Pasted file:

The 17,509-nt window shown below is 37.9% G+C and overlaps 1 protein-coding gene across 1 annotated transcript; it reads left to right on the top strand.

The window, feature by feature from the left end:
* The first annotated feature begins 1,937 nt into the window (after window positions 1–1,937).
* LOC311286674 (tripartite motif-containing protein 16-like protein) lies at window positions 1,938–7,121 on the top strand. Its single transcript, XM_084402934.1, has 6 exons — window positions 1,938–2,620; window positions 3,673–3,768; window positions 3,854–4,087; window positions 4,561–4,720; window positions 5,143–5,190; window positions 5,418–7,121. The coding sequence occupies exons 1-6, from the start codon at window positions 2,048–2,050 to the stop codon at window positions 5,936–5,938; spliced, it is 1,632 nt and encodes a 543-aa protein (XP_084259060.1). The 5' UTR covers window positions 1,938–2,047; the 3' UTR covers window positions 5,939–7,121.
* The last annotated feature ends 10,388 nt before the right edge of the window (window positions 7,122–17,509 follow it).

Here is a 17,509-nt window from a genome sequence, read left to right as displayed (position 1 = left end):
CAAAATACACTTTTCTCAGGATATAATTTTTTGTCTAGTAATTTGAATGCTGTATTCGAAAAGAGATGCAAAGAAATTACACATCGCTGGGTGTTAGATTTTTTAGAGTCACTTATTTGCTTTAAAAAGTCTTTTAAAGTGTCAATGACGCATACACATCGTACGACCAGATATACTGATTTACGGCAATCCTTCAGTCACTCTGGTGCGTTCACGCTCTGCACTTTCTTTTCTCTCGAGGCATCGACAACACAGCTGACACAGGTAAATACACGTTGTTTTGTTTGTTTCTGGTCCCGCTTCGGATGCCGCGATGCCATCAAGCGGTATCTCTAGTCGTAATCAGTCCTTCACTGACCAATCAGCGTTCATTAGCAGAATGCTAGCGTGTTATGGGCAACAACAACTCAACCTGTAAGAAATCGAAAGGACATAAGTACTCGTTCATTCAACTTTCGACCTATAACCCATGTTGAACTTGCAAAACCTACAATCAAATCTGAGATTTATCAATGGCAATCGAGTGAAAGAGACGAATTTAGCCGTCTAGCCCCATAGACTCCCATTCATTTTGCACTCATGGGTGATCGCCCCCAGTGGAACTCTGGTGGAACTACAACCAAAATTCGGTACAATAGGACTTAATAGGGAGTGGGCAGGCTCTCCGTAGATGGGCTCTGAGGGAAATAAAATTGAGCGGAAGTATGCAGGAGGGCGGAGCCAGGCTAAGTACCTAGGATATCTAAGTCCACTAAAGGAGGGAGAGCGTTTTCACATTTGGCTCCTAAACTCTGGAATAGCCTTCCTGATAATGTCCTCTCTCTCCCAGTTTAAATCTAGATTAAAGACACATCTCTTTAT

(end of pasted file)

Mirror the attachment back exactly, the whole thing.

The 17,509-nt window shown below is 37.9% G+C and overlaps 1 protein-coding gene across 1 annotated transcript; it reads left to right on the top strand.

The window, feature by feature from the left end:
* The first annotated feature begins 1,937 nt into the window (after window positions 1–1,937).
* LOC311286674 (tripartite motif-containing protein 16-like protein) lies at window positions 1,938–7,121 on the top strand. Its single transcript, XM_084402934.1, has 6 exons — window positions 1,938–2,620; window positions 3,673–3,768; window positions 3,854–4,087; window positions 4,561–4,720; window positions 5,143–5,190; window positions 5,418–7,121. The coding sequence occupies exons 1-6, from the start codon at window positions 2,048–2,050 to the stop codon at window positions 5,936–5,938; spliced, it is 1,632 nt and encodes a 543-aa protein (XP_084259060.1). The 5' UTR covers window positions 1,938–2,047; the 3' UTR covers window positions 5,939–7,121.
* The last annotated feature ends 10,388 nt before the right edge of the window (window positions 7,122–17,509 follow it).

Here is a 17,509-nt window from a genome sequence, read left to right as displayed (position 1 = left end):
CAAAATACACTTTTCTCAGGATATAATTTTTTGTCTAGTAATTTGAATGCTGTATTCGAAAAGAGATGCAAAGAAATTACACATCGCTGGGTGTTAGATTTTTTAGAGTCACTTATTTGCTTTAAAAAGTCTTTTAAAGTGTCAATGACGCATACACATCGTACGACCAGATATACTGATTTACGGCAATCCTTCAGTCACTCTGGTGCGTTCACGCTCTGCACTTTCTTTTCTCTCGAGGCATCGACAACACAGCTGACACAGGTAAATACACGTTGTTTTGTTTGTTTCTGGTCCCGCTTCGGATGCCGCGATGCCATCAAGCGGTATCTCTAGTCGTAATCAGTCCTTCACTGACCAATCAGCGTTCATTAGCAGAATGCTAGCGTGTTATGGGCAACAACAACTCAACCTGTAAGAAATCGAAAGGACATAAGTACTCGTTCATTCAACTTTCGACCTATAACCCATGTTGAACTTGCAAAACCTACAATCAAATCTGAGATTTATCAATGGCAATCGAGTGAAAGAGACGAATTTAGCCGTCTAGCCCCATAGACTCCCATTCATTTTGCACTCATGGGTGATCGCCCCCAGTGGAACTCTGGTGGAACTACAACCAAAATTCGGTACAATAGGACTTAATAGGGAGTGGGCAGGCTCTCCGTAGATGGGCTCTGAGGGAAATAAAATTGAGCGGAAGTATGCAGGAGGGCGGAGCCAGGCTAAGTACCTAGGATATCTAAGTCCACTAAAGGAGGGAGAGCGTTTTCACATTTGGCTCCTAAACTCTGGAATAGCCTTCCTGATAATGTCCTCTCTCTCCCAGTTTAAATCTAGATTAAAGACACATCTCTTTAT